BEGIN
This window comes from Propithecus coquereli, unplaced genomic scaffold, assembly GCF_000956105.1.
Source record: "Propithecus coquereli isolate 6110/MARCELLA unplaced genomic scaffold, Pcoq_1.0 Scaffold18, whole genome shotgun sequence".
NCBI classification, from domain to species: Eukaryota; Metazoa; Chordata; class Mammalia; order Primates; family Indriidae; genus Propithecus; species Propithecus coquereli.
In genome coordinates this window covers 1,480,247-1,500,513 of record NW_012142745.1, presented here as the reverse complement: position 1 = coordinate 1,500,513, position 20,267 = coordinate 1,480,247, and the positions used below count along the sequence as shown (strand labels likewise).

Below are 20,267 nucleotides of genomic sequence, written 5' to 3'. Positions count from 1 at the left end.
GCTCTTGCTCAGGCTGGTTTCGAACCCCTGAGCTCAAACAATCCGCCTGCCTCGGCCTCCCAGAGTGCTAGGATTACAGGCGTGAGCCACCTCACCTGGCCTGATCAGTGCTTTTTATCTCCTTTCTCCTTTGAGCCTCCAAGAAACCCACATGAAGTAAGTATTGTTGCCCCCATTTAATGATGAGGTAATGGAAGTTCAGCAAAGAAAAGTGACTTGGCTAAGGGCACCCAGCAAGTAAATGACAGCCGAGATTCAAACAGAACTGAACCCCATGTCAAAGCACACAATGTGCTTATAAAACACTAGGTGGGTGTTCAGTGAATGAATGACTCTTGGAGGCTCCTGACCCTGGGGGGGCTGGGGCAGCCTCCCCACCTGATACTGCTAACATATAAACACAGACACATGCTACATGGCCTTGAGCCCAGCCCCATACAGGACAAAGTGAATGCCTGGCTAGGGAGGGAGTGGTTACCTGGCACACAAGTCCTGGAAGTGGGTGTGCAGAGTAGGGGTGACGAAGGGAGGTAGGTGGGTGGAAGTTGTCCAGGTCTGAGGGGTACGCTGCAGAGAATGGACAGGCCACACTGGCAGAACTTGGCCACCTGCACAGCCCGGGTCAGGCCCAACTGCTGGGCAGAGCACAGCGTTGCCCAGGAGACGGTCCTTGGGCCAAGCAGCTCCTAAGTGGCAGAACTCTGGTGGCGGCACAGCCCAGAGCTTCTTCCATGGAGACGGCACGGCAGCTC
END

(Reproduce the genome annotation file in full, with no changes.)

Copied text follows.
This window comes from Propithecus coquereli, unplaced genomic scaffold, assembly GCF_000956105.1.
Source record: "Propithecus coquereli isolate 6110/MARCELLA unplaced genomic scaffold, Pcoq_1.0 Scaffold18, whole genome shotgun sequence".
NCBI classification, from domain to species: Eukaryota; Metazoa; Chordata; class Mammalia; order Primates; family Indriidae; genus Propithecus; species Propithecus coquereli.
In genome coordinates this window covers 1,480,247-1,500,513 of record NW_012142745.1, presented here as the reverse complement: position 1 = coordinate 1,500,513, position 20,267 = coordinate 1,480,247, and the positions used below count along the sequence as shown (strand labels likewise).

Below are 20,267 nucleotides of genomic sequence, written 5' to 3'. Positions count from 1 at the left end.
GCTCTTGCTCAGGCTGGTTTCGAACCCCTGAGCTCAAACAATCCGCCTGCCTCGGCCTCCCAGAGTGCTAGGATTACAGGCGTGAGCCACCTCACCTGGCCTGATCAGTGCTTTTTATCTCCTTTCTCCTTTGAGCCTCCAAGAAACCCACATGAAGTAAGTATTGTTGCCCCCATTTAATGATGAGGTAATGGAAGTTCAGCAAAGAAAAGTGACTTGGCTAAGGGCACCCAGCAAGTAAATGACAGCCGAGATTCAAACAGAACTGAACCCCATGTCAAAGCACACAATGTGCTTATAAAACACTAGGTGGGTGTTCAGTGAATGAATGACTCTTGGAGGCTCCTGACCCTGGGGGGGCTGGGGCAGCCTCCCCACCTGATACTGCTAACATATAAACACAGACACATGCTACATGGCCTTGAGCCCAGCCCCATACAGGACAAAGTGAATGCCTGGCTAGGGAGGGAGTGGTTACCTGGCACACAAGTCCTGGAAGTGGGTGTGCAGAGTAGGGGTGACGAAGGGAGGTAGGTGGGTGGAAGTTGTCCAGGTCTGAGGGGTACGCTGCAGAGAATGGACAGGCCACACTGGCAGAACTTGGCCACCTGCACAGCCCGGGTCAGGCCCAACTGCTGGGCAGAGCACAGCGTTGCCCAGGAGACGGTCCTTGGGCCAAGCAGCTCCTAAGTGGCAGAACTCTGGTGGCGGCACAGCCCAGAGCTTCTTCCATGGAGACGGCACGGCAGCTC